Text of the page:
Personally I tend to sibset names with similar style and popularity. My brother was given a name that was uncommon when he was born but is a top 20 now, my sister (and his twin) was given a name that was only popular for a couple of years around the time they were born but has now dropped below the top 500, and I have a name that most people consider a classic but with many different spellings. My brother rarely found his name on anything and can find it on everything now that he’s old enough to not care, my sister stopped being able to find her name on things, and I have pretty much always been able to find some spelling of my name on things in gift shops but would get upset when I was little if I couldn’t find the correct spelling. My parents chose the names they loved and in those certain instances it was probably annoying to have 1-2 of their kids crying but as adults it really doesn’t seem to matter anymore. In the end, I will probably choose names I love for my kids, most of which happen to meet the criteria of 1) they will grow with the kid, from preschool into a nursing home, 2) flows with the middle name chosen which will be an honor name because I personally see very little purpose for a middle name unless the kid is in a lot of trouble, so I might as well use that spot to give their name more meaning, and 3) names have one spelling more commonly used than others or only have one spelling that way they don’t have to spell out their name all the time and still have it spelled wrong. Whichever names meet those criteria will end up being my children’s sibset.
on August 28th, 2018 at 11:20 pm
I’m the one with the ‘black sheep’ name in my family, and I’m the oldest sibling. My name is glaringly different (from all angles) than my siblings, and the funniest thing is – I never realized it until I got older… in my 30’s! When we’re so used to hearing things, they sometimes just become normal to us. And now it makes no difference at all.
on August 29th, 2018 at 8:26 am
I once went to school with a girl who had 3 other siblings. Their names? Stephan, Stephanie, Stephania, Stephanina. I’m not kidding, I wish I was but I’m not.
on August 29th, 2018 at 12:28 pm
It terms of celebrity sib-sets, I’m in love with the names Taylor & Natalie Hanson have chosen for their brood.
Jordan Ezra – “Ezra”
Penelope Anne – “Penny”
River Samuel – “River”
Viggo Moriah – “Viggo”
Wilhelmina Jane – “Willa”
and they are expecting number 6, I can’t wait to hear what they choose!
on August 30th, 2018 at 11:52 am
All of our children are adopted from foster care. Out of 5, 2 have changed their first names upon adoption to something we all felt suited them more. Our oldest two are boys and do not have matching names, but the youngest 3 (4, 5, and 6 years old) happened to all have “A” names coincidentally. Now I wonder if we get more young children and have the opportunity to adopt, would we (or should we) make sure those children have “A” names as well, or should we just let it go and make sure they have a name everyone’s happy with?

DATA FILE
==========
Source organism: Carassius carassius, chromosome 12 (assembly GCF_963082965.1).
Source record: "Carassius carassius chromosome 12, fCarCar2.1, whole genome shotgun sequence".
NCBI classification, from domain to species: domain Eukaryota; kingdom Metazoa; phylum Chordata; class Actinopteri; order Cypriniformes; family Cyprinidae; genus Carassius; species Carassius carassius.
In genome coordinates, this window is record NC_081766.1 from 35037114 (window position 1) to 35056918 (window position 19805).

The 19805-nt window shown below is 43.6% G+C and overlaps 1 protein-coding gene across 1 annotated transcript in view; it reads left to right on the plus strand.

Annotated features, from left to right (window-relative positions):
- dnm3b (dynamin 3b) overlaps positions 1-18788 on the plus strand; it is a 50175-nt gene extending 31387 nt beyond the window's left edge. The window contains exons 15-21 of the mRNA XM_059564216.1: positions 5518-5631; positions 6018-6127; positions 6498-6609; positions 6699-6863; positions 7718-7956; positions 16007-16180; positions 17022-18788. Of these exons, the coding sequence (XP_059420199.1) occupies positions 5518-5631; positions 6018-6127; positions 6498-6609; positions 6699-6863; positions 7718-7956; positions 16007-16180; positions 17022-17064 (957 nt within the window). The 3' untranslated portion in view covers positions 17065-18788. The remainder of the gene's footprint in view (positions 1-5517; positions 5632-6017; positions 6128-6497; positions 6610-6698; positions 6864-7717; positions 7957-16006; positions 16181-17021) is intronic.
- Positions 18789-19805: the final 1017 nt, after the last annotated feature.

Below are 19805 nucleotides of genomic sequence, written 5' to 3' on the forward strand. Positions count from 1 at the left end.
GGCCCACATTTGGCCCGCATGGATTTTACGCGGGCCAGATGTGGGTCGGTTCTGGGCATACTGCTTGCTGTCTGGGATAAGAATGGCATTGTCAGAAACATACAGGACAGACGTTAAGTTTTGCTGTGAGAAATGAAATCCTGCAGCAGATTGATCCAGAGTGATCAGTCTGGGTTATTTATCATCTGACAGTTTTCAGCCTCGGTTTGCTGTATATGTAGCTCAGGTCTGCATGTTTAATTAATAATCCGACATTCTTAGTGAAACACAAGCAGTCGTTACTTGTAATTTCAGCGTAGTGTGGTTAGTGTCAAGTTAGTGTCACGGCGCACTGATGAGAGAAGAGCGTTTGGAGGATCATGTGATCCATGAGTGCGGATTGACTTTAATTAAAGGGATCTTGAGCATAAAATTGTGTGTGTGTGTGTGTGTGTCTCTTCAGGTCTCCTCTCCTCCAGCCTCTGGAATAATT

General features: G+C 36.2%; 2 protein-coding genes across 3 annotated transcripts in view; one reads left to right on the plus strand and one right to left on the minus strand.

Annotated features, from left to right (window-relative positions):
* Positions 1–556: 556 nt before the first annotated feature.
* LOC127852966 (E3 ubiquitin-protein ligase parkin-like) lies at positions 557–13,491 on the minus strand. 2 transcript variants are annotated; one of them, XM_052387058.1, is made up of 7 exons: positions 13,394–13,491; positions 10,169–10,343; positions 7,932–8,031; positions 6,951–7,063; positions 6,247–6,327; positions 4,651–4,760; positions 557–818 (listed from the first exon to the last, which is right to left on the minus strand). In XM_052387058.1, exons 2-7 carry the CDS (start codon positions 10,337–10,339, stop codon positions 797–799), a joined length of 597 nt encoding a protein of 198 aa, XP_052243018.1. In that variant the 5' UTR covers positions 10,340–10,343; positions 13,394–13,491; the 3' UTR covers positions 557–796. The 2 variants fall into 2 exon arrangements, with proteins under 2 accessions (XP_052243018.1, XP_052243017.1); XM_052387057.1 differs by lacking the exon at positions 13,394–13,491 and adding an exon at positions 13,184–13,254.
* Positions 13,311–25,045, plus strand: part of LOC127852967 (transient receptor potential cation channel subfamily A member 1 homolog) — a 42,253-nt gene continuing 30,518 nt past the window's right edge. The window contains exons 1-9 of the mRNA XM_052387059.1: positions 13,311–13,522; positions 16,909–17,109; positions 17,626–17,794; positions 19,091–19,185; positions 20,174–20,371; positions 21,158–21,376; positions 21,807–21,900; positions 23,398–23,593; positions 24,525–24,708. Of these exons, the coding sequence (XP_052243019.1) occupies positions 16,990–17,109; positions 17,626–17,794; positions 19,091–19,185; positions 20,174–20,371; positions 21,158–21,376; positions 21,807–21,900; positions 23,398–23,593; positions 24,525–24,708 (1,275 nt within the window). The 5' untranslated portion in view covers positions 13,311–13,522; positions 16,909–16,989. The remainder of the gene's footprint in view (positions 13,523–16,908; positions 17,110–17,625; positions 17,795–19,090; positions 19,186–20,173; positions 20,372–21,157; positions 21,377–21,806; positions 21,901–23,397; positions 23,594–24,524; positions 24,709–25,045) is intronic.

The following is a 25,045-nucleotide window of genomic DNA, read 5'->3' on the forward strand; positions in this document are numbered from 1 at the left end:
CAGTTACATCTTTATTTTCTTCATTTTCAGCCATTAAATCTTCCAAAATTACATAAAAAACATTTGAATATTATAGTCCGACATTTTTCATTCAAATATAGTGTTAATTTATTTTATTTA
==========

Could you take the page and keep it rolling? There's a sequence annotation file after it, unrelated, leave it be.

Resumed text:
on August 31st, 2018 at 7:54 pm
I think length, popularity, and style are the most important criteria. I think that sibsets should try and stick to those criteria in an ideal world. I do, but with each kid it gets harder and harder to find a name that we love that also fits this criteria. Also, to avoid confusion, they should begin and end with different letters. I say that, but 2 of my girls’ names end with silent “e”, though with different sounds.
on September 2nd, 2018 at 9:59 am
For me it’s important that the matching doesn’t prevent me from using a name I’d really love to use. So if my Top favourite names match each other that’s cool but I think in today’s global world with so many multi-national families it’s definitely overrated. But the best matched sibset that I’ve come across so far would be me and my sister because even though I’m not fond of your two names (Eliane and Fabienne) they go well together.
on September 2nd, 2018 at 2:11 pm
opinions? My sons name is cole. Would Cole and quin be too matchy mathy for brothers?
on September 3rd, 2018 at 9:02 am
I do like the thought of having matching starter itinitals for siblings, I find it very unique and very much adorable. My partner and I both start with the letter A, and i found many cute names both girls and boys names that would even match the middle names I had picked out for them but my partner prefered to have each child with different names. Its a kind off love hate thing as I do love it, but many people dont.
on September 3rd, 2018 at 6:48 pm
Interesting discussion. Our son is Theo and we are still trying to find a name for our 3 week old daughter that goes with Theo. Possibles are Alice, Juno and Phoebe. Is Juno too matchy?
on September 4th, 2018 at 6:37 pm
In regards to the Eliza + Lydia question. I’d probably be tempted to use Jane, Mary or Catherine (Kitty) to help round out the Pride + Prejudice Sibset. . But it is one of my favorite books.
I agree with Previous Posters that the names should go together and have a similar ranking in popularity etc. but I’m also considering what the name of #3 would be while trying to consider #2. I’ve nixed A names (because DH and I have A names and #1 doesn’t), J names because they sound different in every language we speak at home, and now L names because what if we have #3 and can’t find a third L name we love. Etc. all that said DH wouldn’t agree to a name we didn’t both love so all that might be mute. 😂